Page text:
It is conceivable that the charge may broaden the scope of § 1644 beyond permissible limits and it should have been limited to misstatements, half-truths and omissions of matters fairly raised by the questions in the applications. In the instant case, however, both companies in fact requested a representation as to the appellant's intention to pay the charges incurred, and the jury found this intention to have been misrepresented. Any error, therefore, was harmless beyond a reasonable doubt. See Kotteakos v. United States, 328 U.S. 750, 764, 66 S.Ct. 1239, 90 L.Ed. 1557 (1946).


Finally, appellant challenges the sufficiency of the evidence that the cards were fraudulently obtained rather than simply misused after having been properly obtained. Viewing the evidence in a light most favorable to the Government, Glasser v. United States, 315 U.S. 60, 62 S.Ct. 457, 86 L.Ed. 680 (1940), we cannot say that it was unreasonable for the jury to conclude that Kay intended not to pay the charges at the time he applied for the cards. The evidence revealed a remarkable similarity in the pattern on both cards of charging nominal amounts for several months and then suddenly and grossly abusing the credit extended to him. While the Government's position is somewhat stronger with respect to the abuse of the second card, the intent not to pay at the time of the first application may reasonably be inferred from the appellant's subsequent course of conduct. United States v. Cochran, 499 F.2d 380 (5th Cir. 1974), cert. denied 419 U.S. 1124, 95 S.Ct. 810, 42 L.Ed.2d 825; United States v. Rodriquez, 474 F.2d 587 (5th Cir. 1973); United States v. Goodwin, 470 F.2d 893 (5th Cir. 1972), cert. denied 411 U.S. 969, 93 S.Ct. 2160, 36 L.Ed.2d 691. The verdicts on both counts are therefore supported by sufficient evidence and these convictions must be affirmed.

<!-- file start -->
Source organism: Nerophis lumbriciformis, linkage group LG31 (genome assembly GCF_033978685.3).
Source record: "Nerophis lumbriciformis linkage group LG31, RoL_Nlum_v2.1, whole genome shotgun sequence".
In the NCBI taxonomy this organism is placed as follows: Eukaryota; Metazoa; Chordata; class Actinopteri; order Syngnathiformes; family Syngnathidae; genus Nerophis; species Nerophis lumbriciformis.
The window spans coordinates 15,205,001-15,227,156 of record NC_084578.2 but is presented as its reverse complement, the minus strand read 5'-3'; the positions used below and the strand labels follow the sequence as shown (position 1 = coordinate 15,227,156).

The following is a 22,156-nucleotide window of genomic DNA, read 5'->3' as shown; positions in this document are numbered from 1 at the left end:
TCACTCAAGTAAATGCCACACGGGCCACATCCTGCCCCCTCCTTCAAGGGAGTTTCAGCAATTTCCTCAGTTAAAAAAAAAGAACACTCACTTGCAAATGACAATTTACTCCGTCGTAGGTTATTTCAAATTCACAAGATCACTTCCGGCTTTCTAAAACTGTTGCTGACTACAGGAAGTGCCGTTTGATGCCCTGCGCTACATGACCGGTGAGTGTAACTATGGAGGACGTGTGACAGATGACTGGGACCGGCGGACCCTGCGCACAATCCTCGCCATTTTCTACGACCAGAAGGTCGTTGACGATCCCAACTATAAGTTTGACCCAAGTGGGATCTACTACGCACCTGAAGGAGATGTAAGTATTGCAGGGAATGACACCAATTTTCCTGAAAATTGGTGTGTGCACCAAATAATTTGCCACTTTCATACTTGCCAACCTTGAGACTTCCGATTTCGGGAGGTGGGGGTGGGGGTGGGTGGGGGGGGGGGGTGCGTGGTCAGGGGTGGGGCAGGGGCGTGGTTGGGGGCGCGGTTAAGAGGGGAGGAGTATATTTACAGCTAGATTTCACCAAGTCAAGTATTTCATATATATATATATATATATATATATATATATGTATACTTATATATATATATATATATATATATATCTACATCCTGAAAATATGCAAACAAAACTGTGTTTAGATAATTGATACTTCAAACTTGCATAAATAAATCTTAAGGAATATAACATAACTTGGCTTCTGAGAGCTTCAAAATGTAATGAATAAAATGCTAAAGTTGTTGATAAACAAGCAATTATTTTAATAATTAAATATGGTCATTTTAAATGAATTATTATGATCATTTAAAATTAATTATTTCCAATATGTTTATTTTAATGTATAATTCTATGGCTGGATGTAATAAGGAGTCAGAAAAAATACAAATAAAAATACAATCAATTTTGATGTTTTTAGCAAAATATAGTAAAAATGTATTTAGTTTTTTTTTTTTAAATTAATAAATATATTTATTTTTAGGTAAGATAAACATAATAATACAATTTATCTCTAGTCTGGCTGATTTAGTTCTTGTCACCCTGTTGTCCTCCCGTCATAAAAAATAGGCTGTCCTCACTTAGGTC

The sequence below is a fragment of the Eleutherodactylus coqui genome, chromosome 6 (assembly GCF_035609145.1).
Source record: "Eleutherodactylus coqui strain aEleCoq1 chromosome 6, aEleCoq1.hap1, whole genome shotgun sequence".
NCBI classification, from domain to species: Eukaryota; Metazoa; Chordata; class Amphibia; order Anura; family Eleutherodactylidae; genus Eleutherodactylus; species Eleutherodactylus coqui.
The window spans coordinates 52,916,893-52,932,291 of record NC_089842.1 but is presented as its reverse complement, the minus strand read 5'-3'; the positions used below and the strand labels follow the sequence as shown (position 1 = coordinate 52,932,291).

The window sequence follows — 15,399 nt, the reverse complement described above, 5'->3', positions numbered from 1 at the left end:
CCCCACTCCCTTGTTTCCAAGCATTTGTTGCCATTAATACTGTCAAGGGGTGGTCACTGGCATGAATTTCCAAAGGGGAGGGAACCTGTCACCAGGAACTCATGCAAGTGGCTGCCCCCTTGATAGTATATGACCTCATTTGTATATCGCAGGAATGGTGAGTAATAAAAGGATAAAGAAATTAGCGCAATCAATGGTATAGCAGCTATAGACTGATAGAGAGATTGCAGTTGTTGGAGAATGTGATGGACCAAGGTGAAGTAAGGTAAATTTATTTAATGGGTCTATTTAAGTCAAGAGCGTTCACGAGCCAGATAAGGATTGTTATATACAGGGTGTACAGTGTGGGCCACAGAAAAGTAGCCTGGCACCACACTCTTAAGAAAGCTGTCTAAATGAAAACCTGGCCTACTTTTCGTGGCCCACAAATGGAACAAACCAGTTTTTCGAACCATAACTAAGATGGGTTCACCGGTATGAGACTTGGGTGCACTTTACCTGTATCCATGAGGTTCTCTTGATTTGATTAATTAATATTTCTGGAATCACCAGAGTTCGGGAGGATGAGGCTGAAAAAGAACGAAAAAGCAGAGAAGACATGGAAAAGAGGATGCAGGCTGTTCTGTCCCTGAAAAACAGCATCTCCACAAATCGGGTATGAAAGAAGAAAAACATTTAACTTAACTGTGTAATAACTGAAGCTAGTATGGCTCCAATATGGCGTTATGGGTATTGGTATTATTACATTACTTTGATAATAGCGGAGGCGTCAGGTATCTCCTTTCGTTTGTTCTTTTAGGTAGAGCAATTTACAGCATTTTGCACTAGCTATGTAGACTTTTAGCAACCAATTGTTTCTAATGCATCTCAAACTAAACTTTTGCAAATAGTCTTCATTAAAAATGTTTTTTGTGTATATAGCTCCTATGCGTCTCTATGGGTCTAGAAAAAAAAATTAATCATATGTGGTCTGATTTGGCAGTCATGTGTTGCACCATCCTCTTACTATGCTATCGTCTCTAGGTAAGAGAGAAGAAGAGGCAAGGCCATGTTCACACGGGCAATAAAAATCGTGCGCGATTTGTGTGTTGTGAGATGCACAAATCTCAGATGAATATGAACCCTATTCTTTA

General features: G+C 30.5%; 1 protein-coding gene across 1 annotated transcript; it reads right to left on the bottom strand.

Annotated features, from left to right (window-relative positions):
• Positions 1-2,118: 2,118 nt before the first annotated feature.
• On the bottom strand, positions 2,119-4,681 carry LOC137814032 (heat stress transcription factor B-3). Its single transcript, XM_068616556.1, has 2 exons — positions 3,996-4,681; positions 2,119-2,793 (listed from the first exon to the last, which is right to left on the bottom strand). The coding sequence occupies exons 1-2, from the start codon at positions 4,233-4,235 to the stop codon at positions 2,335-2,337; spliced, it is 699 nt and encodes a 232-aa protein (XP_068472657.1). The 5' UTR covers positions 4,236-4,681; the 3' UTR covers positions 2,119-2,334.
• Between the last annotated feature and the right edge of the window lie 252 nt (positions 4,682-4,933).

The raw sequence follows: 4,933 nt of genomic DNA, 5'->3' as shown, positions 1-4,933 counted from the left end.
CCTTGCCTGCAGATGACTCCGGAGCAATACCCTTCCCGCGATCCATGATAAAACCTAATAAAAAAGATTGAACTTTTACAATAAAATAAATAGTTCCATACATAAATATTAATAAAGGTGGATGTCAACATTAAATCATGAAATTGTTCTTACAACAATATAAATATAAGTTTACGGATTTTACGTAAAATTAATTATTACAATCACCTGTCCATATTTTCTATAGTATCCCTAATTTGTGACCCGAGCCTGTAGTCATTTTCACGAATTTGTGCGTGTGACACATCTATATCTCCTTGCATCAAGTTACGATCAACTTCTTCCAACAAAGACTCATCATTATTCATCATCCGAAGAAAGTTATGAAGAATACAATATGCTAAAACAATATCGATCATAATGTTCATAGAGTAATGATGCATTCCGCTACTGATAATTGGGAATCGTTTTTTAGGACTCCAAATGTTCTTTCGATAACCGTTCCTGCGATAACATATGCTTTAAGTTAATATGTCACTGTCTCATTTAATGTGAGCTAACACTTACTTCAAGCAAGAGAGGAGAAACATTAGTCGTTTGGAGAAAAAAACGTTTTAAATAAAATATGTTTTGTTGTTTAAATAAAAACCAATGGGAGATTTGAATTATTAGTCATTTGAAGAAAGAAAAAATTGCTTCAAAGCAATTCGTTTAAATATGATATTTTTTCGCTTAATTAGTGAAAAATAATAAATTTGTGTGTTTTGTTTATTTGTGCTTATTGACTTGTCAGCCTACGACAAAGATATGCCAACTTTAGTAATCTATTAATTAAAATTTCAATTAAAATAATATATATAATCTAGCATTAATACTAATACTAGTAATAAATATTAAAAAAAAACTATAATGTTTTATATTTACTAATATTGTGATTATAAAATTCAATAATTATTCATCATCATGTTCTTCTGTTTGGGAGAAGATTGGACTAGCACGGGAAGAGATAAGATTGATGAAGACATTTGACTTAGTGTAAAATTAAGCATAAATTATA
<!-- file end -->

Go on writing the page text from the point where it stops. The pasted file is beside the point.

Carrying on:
RONEY, Circuit Judge, dissenting:


I respectfully dissent. The only substantial issue of fact in this case is whether Kay "fraudulently obtained" the two credit cards involved. The Court holds that the jury could have found that when Kay obtained the cards, he intended not to pay the substantial charges that he would make against the cards several months after issuance. His failure to disclose this intention amounted to fraud.